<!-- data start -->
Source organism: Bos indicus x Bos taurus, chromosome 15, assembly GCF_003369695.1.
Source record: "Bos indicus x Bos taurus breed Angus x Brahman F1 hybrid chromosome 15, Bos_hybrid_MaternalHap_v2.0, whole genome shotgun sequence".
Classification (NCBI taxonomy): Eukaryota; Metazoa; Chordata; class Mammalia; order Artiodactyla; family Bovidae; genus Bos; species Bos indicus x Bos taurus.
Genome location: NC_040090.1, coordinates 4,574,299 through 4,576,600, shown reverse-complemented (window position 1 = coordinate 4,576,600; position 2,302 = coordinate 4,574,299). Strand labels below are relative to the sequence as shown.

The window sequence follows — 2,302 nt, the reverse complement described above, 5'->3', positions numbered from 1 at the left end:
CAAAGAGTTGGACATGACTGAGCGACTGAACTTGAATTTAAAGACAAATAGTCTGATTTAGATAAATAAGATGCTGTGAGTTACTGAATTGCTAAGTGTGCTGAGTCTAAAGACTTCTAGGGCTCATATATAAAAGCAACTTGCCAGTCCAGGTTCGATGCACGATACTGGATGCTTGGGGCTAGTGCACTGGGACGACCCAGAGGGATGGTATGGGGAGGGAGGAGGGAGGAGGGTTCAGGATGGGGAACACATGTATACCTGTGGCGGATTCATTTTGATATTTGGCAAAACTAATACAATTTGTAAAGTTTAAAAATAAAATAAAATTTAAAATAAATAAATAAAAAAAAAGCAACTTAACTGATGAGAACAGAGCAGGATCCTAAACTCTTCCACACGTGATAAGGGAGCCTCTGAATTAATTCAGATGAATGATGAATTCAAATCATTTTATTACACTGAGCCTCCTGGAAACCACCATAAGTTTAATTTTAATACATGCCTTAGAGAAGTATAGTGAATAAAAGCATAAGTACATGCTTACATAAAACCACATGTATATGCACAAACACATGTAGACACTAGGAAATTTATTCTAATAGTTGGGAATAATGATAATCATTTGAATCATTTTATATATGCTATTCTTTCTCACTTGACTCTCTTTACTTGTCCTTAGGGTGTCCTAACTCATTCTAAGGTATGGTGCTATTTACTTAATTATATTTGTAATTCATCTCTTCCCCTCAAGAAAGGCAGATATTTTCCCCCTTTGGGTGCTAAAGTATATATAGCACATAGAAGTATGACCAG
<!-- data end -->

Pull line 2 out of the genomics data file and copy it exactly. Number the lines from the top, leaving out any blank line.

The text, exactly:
Source record: "Bos indicus x Bos taurus breed Angus x Brahman F1 hybrid chromosome 15, Bos_hybrid_MaternalHap_v2.0, whole genome shotgun sequence".